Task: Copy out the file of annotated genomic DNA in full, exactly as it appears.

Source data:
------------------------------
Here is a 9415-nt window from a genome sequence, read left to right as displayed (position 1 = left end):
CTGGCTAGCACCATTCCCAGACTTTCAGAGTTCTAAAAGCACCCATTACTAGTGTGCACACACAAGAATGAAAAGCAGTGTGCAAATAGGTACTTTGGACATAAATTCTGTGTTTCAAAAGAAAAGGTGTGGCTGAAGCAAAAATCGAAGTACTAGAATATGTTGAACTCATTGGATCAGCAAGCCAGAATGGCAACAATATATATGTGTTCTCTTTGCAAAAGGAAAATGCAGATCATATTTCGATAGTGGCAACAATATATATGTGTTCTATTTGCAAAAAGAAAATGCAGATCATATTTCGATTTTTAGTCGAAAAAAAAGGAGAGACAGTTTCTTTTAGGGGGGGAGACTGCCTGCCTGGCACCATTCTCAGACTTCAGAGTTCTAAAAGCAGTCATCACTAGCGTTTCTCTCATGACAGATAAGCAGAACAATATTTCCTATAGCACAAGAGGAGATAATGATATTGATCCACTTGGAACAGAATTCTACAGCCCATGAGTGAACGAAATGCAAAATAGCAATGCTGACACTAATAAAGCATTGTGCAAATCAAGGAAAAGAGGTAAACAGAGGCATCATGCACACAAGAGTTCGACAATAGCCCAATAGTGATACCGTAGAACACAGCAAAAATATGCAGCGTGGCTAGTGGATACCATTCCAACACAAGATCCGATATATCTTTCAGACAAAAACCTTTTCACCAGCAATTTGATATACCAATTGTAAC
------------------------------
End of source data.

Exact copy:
Here is a 9415-nt window from a genome sequence, read left to right as displayed (position 1 = left end):
CTGGCTAGCACCATTCCCAGACTTTCAGAGTTCTAAAAGCACCCATTACTAGTGTGCACACACAAGAATGAAAAGCAGTGTGCAAATAGGTACTTTGGACATAAATTCTGTGTTTCAAAAGAAAAGGTGTGGCTGAAGCAAAAATCGAAGTACTAGAATATGTTGAACTCATTGGATCAGCAAGCCAGAATGGCAACAATATATATGTGTTCTCTTTGCAAAAGGAAAATGCAGATCATATTTCGATAGTGGCAACAATATATATGTGTTCTATTTGCAAAAAGAAAATGCAGATCATATTTCGATTTTTAGTCGAAAAAAAAGGAGAGACAGTTTCTTTTAGGGGGGGAGACTGCCTGCCTGGCACCATTCTCAGACTTCAGAGTTCTAAAAGCAGTCATCACTAGCGTTTCTCTCATGACAGATAAGCAGAACAATATTTCCTATAGCACAAGAGGAGATAATGATATTGATCCACTTGGAACAGAATTCTACAGCCCATGAGTGAACGAAATGCAAAATAGCAATGCTGACACTAATAAAGCATTGTGCAAATCAAGGAAAAGAGGTAAACAGAGGCATCATGCACACAAGAGTTCGACAATAGCCCAATAGTGATACCGTAGAACACAGCAAAAATATGCAGCGTGGCTAGTGGATACCATTCCAACACAAGATCCGATATATCTTTCAGACAAAAACCTTTTCACCAGCAATTTGATATACCAATTGTAAC